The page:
When it was noon, darkness came over the whole land. —Mark 15.33
I have always struggled to understand why today is called Good Friday. What I think would be more appropriate: switch names with Black Friday (the big day of shopping on Friday after Thanksgiving). Call the shopping day Good Friday, and the day of Jesus’ torture and death Black Friday.
But nobody consulted me, so today is Good Friday… the day violence won and the Prince of Peace was slaughtered. Irony seems to ride shotgun with violence these days (or maybe it always has). The biggest non-nuclear bomb our country has goes by the nickname “Mother Of All Bombs,” MOAB. Motherhood and death machines?
And then you have newscasters calling missile attacks beautiful. Brian Williams recently said, “We see these beautiful pictures at night from the decks of these two Navy vessels in the eastern Mediterranean… I am tempted to quote the great Leonard Cohen: ‘I’m guided by the beauty of our weapons.’”
The most recent bombing inspired this eager statement from Geraldo Rivera, “Well one of my favorite things in the 16 years I’ve been here at Fox News is watching bombs drop…”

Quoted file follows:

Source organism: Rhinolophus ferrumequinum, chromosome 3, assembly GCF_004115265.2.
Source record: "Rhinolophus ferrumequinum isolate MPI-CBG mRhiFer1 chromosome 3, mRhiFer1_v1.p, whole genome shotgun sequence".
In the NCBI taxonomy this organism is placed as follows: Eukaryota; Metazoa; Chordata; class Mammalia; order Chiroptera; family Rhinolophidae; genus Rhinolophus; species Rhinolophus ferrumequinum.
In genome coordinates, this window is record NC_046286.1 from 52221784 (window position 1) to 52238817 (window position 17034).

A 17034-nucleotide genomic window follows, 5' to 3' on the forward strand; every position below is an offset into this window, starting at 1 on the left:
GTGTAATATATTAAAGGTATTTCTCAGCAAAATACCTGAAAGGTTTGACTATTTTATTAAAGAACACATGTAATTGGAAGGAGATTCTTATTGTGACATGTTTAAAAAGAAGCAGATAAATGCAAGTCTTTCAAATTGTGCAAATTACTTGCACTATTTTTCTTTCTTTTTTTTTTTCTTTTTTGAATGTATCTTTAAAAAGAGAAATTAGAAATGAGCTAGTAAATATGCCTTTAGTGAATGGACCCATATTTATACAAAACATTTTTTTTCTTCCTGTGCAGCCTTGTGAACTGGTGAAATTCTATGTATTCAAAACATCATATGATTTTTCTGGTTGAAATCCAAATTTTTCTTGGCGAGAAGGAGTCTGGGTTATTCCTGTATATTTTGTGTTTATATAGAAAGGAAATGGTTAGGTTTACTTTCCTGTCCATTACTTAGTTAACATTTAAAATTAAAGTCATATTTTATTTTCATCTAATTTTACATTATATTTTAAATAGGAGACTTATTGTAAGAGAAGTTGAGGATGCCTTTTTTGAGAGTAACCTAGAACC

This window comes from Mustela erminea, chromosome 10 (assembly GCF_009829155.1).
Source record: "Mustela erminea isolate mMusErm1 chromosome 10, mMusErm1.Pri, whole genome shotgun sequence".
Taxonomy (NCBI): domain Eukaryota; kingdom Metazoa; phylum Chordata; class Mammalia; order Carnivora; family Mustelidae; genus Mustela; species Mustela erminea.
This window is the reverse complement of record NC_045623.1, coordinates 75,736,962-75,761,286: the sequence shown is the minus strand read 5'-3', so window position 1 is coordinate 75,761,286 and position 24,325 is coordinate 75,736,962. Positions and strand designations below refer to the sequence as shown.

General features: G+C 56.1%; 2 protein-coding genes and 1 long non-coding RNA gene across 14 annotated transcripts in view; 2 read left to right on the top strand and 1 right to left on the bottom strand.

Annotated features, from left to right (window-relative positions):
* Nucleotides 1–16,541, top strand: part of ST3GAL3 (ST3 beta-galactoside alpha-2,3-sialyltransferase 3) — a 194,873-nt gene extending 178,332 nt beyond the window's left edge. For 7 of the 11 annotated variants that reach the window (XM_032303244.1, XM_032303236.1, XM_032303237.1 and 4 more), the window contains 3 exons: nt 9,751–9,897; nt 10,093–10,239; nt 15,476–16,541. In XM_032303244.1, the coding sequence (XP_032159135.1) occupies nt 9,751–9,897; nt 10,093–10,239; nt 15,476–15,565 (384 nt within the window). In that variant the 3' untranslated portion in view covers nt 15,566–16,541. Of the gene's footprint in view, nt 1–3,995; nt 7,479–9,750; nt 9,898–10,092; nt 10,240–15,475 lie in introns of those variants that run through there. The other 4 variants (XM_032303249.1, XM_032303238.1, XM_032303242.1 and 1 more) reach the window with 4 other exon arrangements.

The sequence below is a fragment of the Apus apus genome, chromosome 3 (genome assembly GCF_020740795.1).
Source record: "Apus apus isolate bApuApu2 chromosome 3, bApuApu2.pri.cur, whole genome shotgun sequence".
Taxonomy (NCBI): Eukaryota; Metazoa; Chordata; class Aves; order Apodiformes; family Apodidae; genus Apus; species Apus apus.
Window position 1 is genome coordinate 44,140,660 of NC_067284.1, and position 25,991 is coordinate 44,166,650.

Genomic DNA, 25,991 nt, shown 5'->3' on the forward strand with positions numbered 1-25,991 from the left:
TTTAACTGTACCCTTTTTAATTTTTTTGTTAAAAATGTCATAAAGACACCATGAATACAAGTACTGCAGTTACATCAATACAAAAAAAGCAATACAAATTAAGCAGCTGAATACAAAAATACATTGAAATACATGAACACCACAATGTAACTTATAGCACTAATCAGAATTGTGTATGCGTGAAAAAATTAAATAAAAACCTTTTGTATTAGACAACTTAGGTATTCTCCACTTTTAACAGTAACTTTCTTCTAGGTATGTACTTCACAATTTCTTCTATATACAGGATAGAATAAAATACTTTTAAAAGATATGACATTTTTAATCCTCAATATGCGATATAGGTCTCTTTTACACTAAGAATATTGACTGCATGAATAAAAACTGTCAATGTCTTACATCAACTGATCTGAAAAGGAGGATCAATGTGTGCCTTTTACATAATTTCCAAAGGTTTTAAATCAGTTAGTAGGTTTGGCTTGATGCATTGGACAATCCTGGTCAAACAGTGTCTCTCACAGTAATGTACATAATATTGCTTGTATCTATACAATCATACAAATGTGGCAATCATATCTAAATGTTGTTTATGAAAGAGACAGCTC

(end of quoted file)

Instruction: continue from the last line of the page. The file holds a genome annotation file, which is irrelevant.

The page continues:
That statement almost sounds like a slight lyrical revision to the old classic Sound of Music tune in the voice of Julie Andrews …
Raindrops on roses
And whiskers on kittens
Bright copper kettles and warm woolen mittens
Bombs leveling destruction and missiles as they scream
These are a few of my favorite things
Perhaps we shouldn’t be so gleeful. Maybe bombs aren’t good—just like this Friday isn’t really good.
I know that my own death machines (usually destructive words and attitudes—but sometimes actual violence against people or things) don’t bring me joy.
They don’t make my life bright and full of color and sound. Instead, they cloak my world in a heavy, dark fog. They do not inspire joyful sounding songs. Instead, they shroud me in shame.
When Christ was hung on the cross, a darkness covered the land for some three hours. I imagine there wasn’t the sound of celebratory songs during this great smog. Perhaps it was quiet… enough silence and heavy darkness to strike fear in the depths of everyone’s soul. What have we done?
If you have Netflix, I’m sure you’ve seen their original series The Crown about… Read More